How Balmain Got a Beyoncé Makeover

While Balmain’s creative director, Olivier Rousteing, has cultivated a roster of celebrity clients, the House of Balmain has attracted the rich and famous since it launched in 1945.

Frank Micelotta/Invision for Parkwood Entertainment/AP Images

During Wednesday night’s opening of her “Formation” world tour, Beyoncé overwhelmed the audience with her mane-tossing roars and megawatt smiles, belting out “Sorry,” “Daddy Lessons,” and other vengeance-tinged songs from her new album, Lemonade.

The bodysuit was the uniform for the evening, with Queen Bey and her girl gang dressed in variations of the infamous look from her Super Bowl performance.

The most memorable one was a ruffly, Victorian-inspired white bodysuit by Balmain, made from French lace and hand-embroidered with pearls, glass beads, and crystals.

In a moment that perfectly mirrored Lemonade’s blend of fury, vulnerability, and perseverance, her Beyhive backup dancers flashed two middle fingers as a Balmain-outfitted Beyoncé sang “Sorry.”

Olivier Rousteing, the charismatic and celebrity-obsessed creative director of the storied French fashion house, showed off his work on Instagram with photos and videos captioned, “When Balmain Army Becomes Bey Army.”

Ever since Rousteing took the helm at Balmain in 2011, when he was just 25, the designer has become couturier to the biggest names in music, fashion, and celebrity culture: Rihanna, Kendall Jenner, Gigi Hadid, Justin Bieber, and Kim and Kanye, to name a few.

He’s made it his mission to re-energize Paris fashion, blending Balmain’s post-World War II, “jolie madame” style with the over-the-top glamour we associate with Kim Kardashian West at the Met Gala.

Rousteing has spoken about the importance of fighting for diversity. He told CNN he was adopted by white parents in “a beautiful act of love.”

True modernity, for Rousteing, does not derive from fashion, but diversity—and, Rousteing told CNN, he seeks to promote this not just in the models he casts, but also the composition of the front row at his shows. “I really hope I am changing mentalities,” he said, being a black designer in charge of a “traditional house.”

“Balmain is about diversity and being open-minded, not just about people’s color, but about their shape,” he said in a 2015 interview with Harper’s Bazaar. “I love that Kim is Armenian/American, she’s with Kanye, a black person, and they have a mixed-race baby. She is showing the power of women today and showcasing a new generation, a new world.”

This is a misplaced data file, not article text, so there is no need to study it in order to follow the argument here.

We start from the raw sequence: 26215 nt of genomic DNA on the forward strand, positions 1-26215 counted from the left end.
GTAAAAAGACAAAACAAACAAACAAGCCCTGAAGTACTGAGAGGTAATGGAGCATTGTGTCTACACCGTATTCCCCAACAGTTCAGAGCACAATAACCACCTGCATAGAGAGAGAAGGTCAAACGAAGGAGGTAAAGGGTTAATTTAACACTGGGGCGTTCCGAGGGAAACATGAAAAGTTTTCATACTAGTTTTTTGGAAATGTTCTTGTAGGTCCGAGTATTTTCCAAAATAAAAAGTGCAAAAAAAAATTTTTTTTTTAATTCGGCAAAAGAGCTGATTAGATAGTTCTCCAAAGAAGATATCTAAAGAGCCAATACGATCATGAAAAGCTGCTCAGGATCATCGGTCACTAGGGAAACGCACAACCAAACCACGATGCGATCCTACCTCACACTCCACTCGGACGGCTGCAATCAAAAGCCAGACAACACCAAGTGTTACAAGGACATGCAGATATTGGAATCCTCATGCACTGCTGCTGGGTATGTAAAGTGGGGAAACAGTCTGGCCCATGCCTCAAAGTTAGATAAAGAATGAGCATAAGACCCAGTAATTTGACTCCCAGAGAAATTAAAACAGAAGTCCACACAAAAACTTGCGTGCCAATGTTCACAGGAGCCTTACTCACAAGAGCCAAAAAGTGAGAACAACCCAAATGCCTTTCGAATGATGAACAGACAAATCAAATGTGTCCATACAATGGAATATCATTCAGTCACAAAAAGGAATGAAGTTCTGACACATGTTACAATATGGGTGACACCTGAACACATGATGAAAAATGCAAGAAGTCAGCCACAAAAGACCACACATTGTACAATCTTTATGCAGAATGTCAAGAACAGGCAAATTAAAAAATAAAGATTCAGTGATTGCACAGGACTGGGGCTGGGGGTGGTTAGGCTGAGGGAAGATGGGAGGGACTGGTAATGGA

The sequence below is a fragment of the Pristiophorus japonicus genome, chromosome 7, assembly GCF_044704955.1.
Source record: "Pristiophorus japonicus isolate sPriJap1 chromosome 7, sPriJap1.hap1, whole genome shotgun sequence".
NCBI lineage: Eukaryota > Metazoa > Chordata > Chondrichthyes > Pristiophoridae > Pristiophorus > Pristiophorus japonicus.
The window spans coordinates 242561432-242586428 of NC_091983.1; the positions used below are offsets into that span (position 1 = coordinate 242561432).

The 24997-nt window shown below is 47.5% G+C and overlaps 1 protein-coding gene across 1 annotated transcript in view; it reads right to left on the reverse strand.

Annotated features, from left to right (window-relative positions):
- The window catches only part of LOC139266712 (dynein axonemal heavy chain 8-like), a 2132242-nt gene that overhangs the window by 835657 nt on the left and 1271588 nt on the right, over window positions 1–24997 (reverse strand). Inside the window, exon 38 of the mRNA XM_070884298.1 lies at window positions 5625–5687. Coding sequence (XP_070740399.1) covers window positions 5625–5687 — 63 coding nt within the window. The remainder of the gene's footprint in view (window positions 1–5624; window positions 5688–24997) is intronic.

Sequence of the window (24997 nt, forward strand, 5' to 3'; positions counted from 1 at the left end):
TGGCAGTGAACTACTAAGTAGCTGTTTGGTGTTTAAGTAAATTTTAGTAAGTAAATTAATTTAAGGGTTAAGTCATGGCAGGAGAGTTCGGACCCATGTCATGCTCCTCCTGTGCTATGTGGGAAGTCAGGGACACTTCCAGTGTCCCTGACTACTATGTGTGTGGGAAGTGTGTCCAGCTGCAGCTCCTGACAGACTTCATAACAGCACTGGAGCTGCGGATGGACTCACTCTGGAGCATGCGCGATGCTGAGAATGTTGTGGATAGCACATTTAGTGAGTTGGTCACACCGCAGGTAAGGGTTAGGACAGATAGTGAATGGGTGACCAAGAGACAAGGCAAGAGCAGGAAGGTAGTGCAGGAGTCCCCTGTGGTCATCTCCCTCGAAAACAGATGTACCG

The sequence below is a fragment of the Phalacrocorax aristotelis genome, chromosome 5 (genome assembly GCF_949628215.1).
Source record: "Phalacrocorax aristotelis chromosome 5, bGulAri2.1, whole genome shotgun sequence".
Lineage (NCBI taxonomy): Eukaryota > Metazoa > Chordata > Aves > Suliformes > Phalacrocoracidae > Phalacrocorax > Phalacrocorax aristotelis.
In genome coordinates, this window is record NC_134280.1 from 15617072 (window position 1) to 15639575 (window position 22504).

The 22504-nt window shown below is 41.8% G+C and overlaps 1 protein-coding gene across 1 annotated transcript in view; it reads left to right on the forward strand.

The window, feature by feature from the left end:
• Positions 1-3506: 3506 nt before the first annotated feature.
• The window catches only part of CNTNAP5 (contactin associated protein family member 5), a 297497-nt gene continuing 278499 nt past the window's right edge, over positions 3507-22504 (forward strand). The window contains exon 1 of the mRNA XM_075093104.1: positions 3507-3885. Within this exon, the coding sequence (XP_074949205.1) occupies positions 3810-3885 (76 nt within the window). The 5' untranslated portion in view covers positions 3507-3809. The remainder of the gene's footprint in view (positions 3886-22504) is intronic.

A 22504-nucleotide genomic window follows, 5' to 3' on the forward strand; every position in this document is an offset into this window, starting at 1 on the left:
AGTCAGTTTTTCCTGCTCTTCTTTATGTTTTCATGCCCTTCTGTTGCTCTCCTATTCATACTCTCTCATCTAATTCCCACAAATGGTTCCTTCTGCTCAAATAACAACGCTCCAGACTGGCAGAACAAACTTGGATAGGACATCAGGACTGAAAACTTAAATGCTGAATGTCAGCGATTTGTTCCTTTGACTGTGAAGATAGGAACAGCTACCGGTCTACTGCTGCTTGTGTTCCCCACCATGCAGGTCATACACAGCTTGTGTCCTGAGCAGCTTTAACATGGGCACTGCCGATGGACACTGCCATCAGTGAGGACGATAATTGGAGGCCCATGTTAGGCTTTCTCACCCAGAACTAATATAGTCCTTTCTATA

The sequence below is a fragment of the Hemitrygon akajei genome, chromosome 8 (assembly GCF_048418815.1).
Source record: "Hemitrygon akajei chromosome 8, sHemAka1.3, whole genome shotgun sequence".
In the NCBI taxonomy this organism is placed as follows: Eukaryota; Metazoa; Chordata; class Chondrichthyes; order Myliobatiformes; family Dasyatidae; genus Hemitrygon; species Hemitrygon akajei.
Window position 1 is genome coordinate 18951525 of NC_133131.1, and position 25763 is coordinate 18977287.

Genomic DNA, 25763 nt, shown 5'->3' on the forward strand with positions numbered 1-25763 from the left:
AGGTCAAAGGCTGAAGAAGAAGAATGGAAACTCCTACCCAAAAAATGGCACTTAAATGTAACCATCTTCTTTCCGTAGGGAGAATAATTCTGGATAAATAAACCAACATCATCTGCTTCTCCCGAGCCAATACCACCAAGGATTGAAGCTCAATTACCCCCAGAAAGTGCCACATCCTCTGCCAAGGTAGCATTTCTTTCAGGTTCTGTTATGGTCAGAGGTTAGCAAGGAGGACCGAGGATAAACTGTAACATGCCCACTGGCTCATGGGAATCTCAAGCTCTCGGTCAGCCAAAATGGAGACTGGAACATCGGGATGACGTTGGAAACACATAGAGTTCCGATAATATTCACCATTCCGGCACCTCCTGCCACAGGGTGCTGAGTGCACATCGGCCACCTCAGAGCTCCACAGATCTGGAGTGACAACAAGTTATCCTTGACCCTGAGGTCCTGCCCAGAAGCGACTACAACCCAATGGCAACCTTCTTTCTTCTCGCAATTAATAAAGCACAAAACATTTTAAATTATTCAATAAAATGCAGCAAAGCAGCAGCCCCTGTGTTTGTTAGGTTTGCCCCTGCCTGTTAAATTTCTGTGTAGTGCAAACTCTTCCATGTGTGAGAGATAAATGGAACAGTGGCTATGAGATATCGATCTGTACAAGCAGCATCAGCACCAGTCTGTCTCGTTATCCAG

Like his muses, Rousteing is an ostentatious rule-breaker who would rather make a scene than please the fashion elite. He refused to cooperate with the suggested “Chinese white tie” dress code at last year’s Met Gala, wearing instead a rhinestone-covered Balmain blazer.

But he made sure his date, Justin Bieber, was appropriately dressed in a custom Balmain black jacket embroidered with gold dragons.

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While Rousteing has cultivated a roster of boundary-pushing celebrity clients, the House of Balmain has attracted the rich and famous since it launched in 1945.

Pierre Balmain counted Brigitte Bardot, Marlene Dietrich, Katharine Hepburn, Ava Gardner, and the Duchess of Windsor as clients.

Gertrude Stein was a great friend and fan of the designer, writing of their budding friendship in the 1940s, “It is nice to know the young man when he is just a young man and nobody knows, and now well I guess very soon now anybody will know.”

Indeed, Pierre Balmain became the most sought-after French couturier in the years after World War II. Karl Lagerfeld trained at his studios before becoming head designer at Patou when he was just 20 years old.

Erik Mortensen, who worked alongside Balmain for years, took over briefly after the designer died in 1982. Then, from 1993 to 2011, Oscar de la Renta carried on the house’s legacy and signatures: classic, feminine silhouettes and refined opulence.

When Christophe Decarnin joined the design team in 2005, he overhauled the house’s “jolie madame” aesthetic, introducing expensive but casual-looking clothes for rock star royalty. Suddenly, people were paying thousands of dollars for tattered jeans and T-shirts with crystal embellishments.

Kate Moss, Gwyneth Paltrow, Diane Kruger, and Kate Bosworth were among the celebrity clientele.

“It has this weird cachet because it was so frighteningly expensive,” Cathy Horyn said of Balmain at the time, in an interview with The New Yorker. The House’s DNA remained in its attention to craft. “It was all lined beautifully—everything was perfect,” Horyn said.

Rousteing, who is of mixed race and was raised in an adoptive French family, began working at Balmain in 2009. He had only seven years of experience in the fashion industry when, in 2011, he was promoted to creative director.

He was brimming with ideas and confidence, but the fashion elite wasn’t entirely convinced. His youthful swagger and ostentatious designs ruffled critics’ feathers. But the stars adored the new Balmain—Rousteing himself, his nonconformist attitude, and how it manifested in the brand—and consumers followed suit.

Rousteing made Rihanna the face of Balmain in 2014, and featured Kim and Kanye in an ad campaign after they were married. Balmain has been evoked in Nicki Minaj’s 2014 hit “Anaconda” (“He toss my salad like his name Romaine, and when we done, I make him buy me Balmain”). In “Balmain Jeans,” Kid Cudi sings about taking his girlfriend’s jeans off.

But it is Beyoncé who is Balmain’s most famous, glittering ambassador, and surely Gertrude Stein would have heartily approved of the bodysuits.